I knew I was about to attend a trade show in Las Vegas -- specifically, Interop -- when I hit the cab line at the airport. A couple of hundred people patiently walked up and down the roped-off aisles, one hand pulling their suitcases and the other clutching their cell phones, explaining to business associates why they may not make that lunch meeting, but they'll let them know as soon as they check in.
I knew I was about to attend a trade show in Las Vegas -- specifically, Interop -- when I hit the cab line at the airport. A couple of hundred people patiently walked up and down the roped-off aisles, one hand pulling their suitcases and the other clutching their cell phones, explaining to business associates why they may not make that lunch meeting, but they'll let them know as soon as they check in.It was, in one sense, a good sign. Computer trade shows have shrunk considerably in the years since the tech bubble burst, and several well-known ones completely disappeared -- I'm thinking specifically of Comdex, the big one that used to take over Las Vegas once a year. (Now, it's CES, the consumer electronics show, that pulls in the big numbers.) So I've become used to attending shows where part of the show floor is blocked off to hide the fact that not as many vendors have signed up as expected, and to aisles in which vendors stare greedily at the few attendees wandering among the booths.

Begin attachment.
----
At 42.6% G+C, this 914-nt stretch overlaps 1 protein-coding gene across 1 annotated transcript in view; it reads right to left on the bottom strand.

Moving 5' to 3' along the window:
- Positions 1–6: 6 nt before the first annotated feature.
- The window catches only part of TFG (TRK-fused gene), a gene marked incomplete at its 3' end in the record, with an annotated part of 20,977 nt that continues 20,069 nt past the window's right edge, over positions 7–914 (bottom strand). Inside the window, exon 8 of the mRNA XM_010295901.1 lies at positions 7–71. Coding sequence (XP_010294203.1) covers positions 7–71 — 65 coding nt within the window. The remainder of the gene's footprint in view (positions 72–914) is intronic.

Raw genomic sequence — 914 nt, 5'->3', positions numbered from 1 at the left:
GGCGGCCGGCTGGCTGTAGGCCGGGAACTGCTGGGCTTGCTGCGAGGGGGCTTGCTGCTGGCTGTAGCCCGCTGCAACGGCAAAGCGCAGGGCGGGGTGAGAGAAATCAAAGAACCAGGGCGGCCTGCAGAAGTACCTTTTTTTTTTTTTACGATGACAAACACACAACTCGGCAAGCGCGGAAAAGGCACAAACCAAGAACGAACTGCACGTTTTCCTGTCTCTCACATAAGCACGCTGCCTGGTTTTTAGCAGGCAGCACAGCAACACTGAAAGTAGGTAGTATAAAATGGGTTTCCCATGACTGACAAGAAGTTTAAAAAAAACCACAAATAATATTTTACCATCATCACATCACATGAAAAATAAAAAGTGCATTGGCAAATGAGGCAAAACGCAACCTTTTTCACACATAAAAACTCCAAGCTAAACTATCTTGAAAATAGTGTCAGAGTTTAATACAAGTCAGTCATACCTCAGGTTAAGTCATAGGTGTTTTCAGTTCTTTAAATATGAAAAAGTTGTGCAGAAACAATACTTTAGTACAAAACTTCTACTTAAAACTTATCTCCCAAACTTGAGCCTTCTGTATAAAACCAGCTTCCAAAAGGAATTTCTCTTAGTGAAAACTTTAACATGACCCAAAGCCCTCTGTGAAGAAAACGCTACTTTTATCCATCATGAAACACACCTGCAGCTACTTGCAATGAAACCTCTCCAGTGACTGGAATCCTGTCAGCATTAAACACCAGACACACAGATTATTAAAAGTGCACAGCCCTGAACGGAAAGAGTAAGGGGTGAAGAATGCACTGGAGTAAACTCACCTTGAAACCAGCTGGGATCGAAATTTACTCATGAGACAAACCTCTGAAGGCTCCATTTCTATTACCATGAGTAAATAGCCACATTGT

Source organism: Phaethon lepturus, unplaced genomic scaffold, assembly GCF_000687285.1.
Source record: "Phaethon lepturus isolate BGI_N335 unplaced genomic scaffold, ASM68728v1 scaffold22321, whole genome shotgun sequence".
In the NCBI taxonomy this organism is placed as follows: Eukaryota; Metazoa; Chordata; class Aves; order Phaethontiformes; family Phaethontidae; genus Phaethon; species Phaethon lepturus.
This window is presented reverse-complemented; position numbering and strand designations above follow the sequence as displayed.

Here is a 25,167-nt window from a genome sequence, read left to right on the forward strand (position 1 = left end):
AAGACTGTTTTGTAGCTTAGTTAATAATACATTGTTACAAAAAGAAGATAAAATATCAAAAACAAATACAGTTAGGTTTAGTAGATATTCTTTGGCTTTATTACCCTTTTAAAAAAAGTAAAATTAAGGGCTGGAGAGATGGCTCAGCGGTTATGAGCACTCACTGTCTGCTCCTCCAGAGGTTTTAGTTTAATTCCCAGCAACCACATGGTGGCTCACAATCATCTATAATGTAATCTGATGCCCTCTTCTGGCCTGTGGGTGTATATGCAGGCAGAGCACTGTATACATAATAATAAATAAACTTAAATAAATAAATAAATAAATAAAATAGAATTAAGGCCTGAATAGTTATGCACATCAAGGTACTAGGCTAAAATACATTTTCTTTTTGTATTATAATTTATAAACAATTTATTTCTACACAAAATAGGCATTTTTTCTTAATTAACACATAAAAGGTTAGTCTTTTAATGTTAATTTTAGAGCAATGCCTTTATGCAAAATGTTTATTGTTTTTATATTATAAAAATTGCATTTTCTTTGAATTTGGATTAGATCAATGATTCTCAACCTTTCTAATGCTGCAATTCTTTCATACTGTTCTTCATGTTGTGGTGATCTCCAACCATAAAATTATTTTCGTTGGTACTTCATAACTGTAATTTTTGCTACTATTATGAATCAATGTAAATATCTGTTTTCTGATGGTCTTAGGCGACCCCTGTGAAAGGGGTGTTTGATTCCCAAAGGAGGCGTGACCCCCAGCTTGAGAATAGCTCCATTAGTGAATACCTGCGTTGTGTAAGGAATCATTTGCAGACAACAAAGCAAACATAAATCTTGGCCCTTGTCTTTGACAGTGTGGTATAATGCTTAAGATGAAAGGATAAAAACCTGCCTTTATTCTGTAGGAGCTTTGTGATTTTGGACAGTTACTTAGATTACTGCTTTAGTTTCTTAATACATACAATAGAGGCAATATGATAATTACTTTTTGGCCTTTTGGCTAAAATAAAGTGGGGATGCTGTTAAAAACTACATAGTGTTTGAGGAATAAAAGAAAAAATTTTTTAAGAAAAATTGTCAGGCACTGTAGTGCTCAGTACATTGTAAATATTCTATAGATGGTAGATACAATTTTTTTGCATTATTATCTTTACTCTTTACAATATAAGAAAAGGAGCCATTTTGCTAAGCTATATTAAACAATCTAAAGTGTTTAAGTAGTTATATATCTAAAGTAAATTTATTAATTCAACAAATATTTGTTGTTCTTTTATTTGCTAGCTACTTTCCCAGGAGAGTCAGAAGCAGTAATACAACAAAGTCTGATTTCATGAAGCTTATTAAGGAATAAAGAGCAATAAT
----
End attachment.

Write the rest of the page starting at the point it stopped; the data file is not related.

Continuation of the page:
Things have been changing, though -- and not simply among consumer-related shows like CES. It's not a radical change but it does indicate a healthy trend. Vendors are daring to innovate again, companies are looking to upgrade, and the faces on the cab and registration lines are a lot more cheerful.
Speaking of healthy trends: One of the things that is so fascinating about any trade show, technology or otherwise, is the number of tchotchkes that are given out to participants by vendors who want to curry favor with customers, clients, and the press. These T-shirts, pens, and plastic doodads are usually worth about 50 cents each, are usually somewhat if not complete useless, and will take up an enormous amount of room in one's luggage -- but normally sane adults will queue up for them like kids waiting to see Santa Claus. Oh, there are a few useful or really clever ones that are occasionally given out, but these are few and far between
It turns out that at least one company, Secure Computing, has decided to do an adult thing with all these trade show toys and has started a "Tchotchke Challenge" program, where they collect trade show toys to send to kids with heart conditions via the Las Vegas Children's Heart Foundation. They're putting a barrel by their booth during the show, and if attendees can fill the barrel with collected tchotchkes, the company will donate another $10,000.
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